“He says, my job I believe is to persuade others that my conclusions are sound. I will use an array of devices to do this theory, stylized affects, time series data surveys and appeals to introspection. I particularly like the appeals to introspection because he’s making clear that finance isn’t just a science, it’s a science of the way people behave and and an art.”
    “He says, in the world of real research, conventional tests of statistical significance seem almost worthless. I particularly like that, because when people new, either students or even people who are economists come to Wall Street, in my experience, they always have great expectations for models and think they’re going to be used in a way that explains the truth. And think you should test them very carefully to calibrate them, find the best model and then use that. And the truth is, the financial world goes through regimes of change, and the same models don’t work in the same period. And if you try calibrating one model to 30 years. It doesn’t work because you really have to use different, different models at different times, and I think he kind of understood that.”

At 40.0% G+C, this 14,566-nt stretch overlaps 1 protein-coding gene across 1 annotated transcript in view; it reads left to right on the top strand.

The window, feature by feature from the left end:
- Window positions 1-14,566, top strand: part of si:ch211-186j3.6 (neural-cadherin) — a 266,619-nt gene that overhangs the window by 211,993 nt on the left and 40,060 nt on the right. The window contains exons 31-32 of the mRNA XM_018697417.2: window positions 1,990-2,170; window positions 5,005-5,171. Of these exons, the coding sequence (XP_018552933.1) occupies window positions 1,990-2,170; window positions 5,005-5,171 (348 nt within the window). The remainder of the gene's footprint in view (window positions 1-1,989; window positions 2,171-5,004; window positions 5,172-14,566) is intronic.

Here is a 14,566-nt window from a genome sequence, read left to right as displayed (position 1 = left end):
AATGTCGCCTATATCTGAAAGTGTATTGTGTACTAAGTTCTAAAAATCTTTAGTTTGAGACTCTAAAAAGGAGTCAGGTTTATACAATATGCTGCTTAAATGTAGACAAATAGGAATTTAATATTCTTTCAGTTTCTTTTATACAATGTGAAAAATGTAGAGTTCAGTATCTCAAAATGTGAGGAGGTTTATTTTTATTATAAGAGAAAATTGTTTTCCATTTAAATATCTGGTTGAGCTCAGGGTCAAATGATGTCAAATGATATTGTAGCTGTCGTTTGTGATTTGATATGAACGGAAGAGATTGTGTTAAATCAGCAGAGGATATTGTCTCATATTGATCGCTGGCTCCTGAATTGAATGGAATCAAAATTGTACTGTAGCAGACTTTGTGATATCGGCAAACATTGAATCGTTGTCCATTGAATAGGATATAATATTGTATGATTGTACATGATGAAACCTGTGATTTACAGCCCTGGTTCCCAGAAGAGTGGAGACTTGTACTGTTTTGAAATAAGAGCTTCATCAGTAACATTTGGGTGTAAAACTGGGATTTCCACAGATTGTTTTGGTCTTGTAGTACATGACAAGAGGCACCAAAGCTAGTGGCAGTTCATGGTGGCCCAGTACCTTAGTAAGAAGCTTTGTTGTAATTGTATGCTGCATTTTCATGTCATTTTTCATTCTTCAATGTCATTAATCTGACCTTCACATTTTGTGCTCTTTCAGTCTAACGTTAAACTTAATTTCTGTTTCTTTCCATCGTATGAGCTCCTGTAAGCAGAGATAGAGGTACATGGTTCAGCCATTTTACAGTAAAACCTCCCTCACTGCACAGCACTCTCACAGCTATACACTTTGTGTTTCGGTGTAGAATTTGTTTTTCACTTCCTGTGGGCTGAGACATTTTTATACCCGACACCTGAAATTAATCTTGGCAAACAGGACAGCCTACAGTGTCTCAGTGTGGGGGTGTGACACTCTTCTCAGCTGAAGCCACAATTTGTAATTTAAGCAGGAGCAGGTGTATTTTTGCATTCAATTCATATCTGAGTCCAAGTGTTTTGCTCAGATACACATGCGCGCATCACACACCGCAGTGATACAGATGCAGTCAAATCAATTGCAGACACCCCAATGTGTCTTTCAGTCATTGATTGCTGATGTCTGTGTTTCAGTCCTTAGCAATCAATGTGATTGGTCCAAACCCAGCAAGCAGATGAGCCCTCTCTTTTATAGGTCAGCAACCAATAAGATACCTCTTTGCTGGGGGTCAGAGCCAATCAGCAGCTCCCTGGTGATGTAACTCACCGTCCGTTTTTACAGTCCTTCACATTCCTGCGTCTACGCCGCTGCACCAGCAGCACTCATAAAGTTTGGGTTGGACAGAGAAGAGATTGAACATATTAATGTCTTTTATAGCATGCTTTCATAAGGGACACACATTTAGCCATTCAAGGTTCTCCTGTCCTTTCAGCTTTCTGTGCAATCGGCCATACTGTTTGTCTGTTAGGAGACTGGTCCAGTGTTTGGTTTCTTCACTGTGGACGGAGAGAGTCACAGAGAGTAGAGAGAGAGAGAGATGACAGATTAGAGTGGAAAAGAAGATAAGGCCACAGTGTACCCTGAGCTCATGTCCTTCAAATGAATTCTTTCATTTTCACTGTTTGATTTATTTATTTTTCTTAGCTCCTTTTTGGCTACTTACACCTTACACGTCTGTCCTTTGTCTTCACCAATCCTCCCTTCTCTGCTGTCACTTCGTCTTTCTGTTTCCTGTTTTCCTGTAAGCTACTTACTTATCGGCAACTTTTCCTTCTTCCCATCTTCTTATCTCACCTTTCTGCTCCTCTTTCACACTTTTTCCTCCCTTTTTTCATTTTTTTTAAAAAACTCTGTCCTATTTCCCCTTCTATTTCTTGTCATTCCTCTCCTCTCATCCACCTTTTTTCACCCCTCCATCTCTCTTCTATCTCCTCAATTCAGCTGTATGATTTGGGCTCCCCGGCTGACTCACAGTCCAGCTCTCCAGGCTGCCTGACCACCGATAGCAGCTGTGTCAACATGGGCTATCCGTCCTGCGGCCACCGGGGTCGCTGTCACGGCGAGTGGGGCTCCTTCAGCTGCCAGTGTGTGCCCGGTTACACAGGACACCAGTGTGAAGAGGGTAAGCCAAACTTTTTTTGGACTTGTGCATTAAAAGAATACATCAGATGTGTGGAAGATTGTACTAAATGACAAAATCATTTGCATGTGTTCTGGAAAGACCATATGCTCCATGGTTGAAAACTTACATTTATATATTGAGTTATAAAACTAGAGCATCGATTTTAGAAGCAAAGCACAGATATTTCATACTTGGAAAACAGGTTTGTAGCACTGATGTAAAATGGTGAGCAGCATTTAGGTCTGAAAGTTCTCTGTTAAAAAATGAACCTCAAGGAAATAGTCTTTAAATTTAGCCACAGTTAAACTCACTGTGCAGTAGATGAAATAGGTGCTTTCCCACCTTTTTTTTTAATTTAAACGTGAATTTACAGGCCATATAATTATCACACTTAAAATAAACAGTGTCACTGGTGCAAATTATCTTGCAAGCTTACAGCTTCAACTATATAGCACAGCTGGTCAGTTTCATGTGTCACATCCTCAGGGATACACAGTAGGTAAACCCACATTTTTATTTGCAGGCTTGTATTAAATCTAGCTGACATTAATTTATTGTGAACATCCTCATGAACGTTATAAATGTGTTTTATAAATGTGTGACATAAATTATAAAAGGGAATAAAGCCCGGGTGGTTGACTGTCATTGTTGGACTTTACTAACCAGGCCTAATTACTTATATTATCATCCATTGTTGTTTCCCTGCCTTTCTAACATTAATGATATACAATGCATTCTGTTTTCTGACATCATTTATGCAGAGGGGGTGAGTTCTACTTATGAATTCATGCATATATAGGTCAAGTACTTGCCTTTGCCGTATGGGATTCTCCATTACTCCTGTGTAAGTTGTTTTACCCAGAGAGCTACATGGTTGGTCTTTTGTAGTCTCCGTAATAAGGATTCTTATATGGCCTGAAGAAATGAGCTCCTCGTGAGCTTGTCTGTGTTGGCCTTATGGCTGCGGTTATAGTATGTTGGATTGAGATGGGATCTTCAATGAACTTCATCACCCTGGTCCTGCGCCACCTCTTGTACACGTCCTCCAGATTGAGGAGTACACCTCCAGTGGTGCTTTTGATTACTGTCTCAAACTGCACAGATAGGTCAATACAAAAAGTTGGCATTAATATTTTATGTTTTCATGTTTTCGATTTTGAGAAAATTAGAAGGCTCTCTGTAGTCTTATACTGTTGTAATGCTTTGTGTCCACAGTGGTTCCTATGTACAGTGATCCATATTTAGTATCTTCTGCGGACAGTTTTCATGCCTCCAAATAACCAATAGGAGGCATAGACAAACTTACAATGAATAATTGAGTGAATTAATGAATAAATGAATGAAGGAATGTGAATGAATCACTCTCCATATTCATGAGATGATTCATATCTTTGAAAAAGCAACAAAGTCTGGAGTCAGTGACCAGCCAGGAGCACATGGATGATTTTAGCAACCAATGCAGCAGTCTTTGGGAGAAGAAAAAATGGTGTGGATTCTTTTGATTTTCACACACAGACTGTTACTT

4. I wonder if not the systems approach, general systems theory, have fallen into the same trap when one state systems should be looked on as hierarchies of systems, sub systems consisting of subsystems and consisting of components with attributes iosomorfically inherited from systems above…

    Social systems, as society, is a web of interconnected systems, organized with boundaries, having mission, functions, people, technology, but individuals are not wholly part of the systems, they contribute with part om who they are (systems in its own right). The contributions play part in the system functions and the functions, which process information or materia with input and output make use of several peoples contributions, people who’s believes, thought and kommunication centers around these functions.

    In order to understand a social system one should look at the functions.